I have worked in the credit industry for over 17 years now. When I first started out, I only knew a very few women in the industry. That number has grown over the years, but not by much. Being a bill collector has always been categorized as a "man's industry".
When I was a Credit Manager for other companies I worked for, I always did a good job, and collected more money than any other collector who had my job before me. I loved the job, I loved the challenge, and I loved that I could physically "see" my results by watching the bottom line of bad debt diminish. I once made a chart to bring to my review to show my boss how much more money they had and how much less bad debt and bad credit risks they had because of my efforts. I got to the point that I could not make any more money at these companies, as I was at the top of my pay for that position. I was also always bored. Once I had the credit situation under control, I wiped out my own job! So I started writing credit policies for the companies I worked for.
I started my own collection agency in 1998, without ever having worked at a collection agency. My experience was working in credit and being a bill collector for other companies. I did work with collection agencies, by placing accounts with them, and found a local agency that was very helpful and would network with me rather than see me as competition. I was very happy for that help and guidance, since most people did not think I would be successful. They obviously don't know me very well.
I did take courses through Dun & Bradstreet and also read every law book on credit and debt collection I could get my hands on. I joined the American collectors Association and took advantage of everything they had to offer. I joined networking groups online and started my own networking group with a website www.credit-and-collections.com because I could not find a group or website in this field. Even though I have now sold M.A.D. Collection Agency, I maintain and moderate Credit & Collections and we have over 600 members.
I know that anyone can do anything they set their mind to. I did this because I wanted to be home for my children and have the flexibility to pick them up at school and go to school functions but still needed to support myself and my children. That will motivate you! If you have to keep working and get clients so you can buy groceries, you will.
No matter what you choose to do, if you are determined and keep learning, have drive and are motivated, as long as you are doing what you love and doing the best job you can do you will be successful. For me it just happened to be collecting money.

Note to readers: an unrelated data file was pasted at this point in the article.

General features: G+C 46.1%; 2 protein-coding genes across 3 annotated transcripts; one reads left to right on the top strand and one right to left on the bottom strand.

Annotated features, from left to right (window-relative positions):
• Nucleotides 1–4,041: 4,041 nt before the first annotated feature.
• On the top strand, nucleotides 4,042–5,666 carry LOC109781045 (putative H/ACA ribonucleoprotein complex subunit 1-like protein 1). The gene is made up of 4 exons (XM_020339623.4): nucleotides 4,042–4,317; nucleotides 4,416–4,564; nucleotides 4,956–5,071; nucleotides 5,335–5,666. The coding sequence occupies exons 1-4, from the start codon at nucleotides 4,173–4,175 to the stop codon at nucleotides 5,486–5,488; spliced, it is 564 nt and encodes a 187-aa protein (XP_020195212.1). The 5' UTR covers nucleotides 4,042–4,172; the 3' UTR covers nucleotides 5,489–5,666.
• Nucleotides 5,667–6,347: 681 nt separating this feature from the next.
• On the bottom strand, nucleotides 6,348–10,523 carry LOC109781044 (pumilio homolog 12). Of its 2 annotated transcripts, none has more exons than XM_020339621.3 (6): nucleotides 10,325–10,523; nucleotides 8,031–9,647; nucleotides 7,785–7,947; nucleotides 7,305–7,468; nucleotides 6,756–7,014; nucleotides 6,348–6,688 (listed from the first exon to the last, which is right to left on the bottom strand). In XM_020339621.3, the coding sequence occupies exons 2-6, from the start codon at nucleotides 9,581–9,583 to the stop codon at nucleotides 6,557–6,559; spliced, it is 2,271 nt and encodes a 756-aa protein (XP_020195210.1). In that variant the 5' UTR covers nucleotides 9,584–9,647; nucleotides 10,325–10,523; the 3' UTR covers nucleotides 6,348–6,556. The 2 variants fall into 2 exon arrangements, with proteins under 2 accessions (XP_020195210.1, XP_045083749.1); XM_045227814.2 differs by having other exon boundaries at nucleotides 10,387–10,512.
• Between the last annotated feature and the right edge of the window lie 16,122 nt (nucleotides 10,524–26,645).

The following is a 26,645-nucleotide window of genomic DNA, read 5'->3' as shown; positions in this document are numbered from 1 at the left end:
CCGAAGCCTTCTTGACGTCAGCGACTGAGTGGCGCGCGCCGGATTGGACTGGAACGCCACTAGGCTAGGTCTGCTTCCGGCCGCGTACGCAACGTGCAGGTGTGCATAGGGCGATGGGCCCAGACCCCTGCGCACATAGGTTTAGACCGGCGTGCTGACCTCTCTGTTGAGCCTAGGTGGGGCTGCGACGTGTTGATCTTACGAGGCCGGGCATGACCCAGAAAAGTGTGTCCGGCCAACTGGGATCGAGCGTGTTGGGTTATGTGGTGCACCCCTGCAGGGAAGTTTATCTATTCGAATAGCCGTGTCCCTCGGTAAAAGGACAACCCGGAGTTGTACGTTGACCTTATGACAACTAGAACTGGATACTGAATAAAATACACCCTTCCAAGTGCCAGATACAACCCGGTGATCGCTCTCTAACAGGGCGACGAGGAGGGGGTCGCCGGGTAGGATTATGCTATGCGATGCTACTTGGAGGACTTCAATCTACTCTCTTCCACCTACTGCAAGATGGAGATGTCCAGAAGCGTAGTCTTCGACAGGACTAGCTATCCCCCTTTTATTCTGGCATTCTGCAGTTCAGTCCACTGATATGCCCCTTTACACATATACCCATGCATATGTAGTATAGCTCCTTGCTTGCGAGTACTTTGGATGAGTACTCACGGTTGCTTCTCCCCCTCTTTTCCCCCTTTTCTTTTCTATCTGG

Any woman can do this job; you do need start up funds but not much. I started with a few thousand dollars and kept my day job until I had enough clients to quit. I then kept my day job as a client and did their collections as well. I started out doing everything manually, and then bought a computer; I still kept my files manually until I could purchase some low cost collection software. I did everything myself to save money, I learned marketing and sales and continues to educate myself on debt collection and new laws and changes in the industry every day. I know women who start this business at their dining room table. This is a hard job, and you have to be organized, have thick skin and be knowledgeable about collection laws and business in general. If you have kids at home you need to organize and make arrangements so you can make collection calls, be professional (without the dog barking in the background, or a child crying) and maintain your sanity when your kids are crying for your attention and the guy who just received your dunning notice calls you to explain to you that he wants to speak to the man in charge.
About the Author
Michelle Dunn has over 17 years experience in Credit and Debt collection. She is the founder and president of Never Dunn Publishing, LLC, is a writer, publisher, consultant and the Editorial Advisor for Eli Financial Debt Collection Compliance Alert Newsletter.
Michelle started M.A.D. Collection Agency in January 1998 and ran it successfully until she sold it in December 2004. She owns and runs Credit & Collections.com an online community for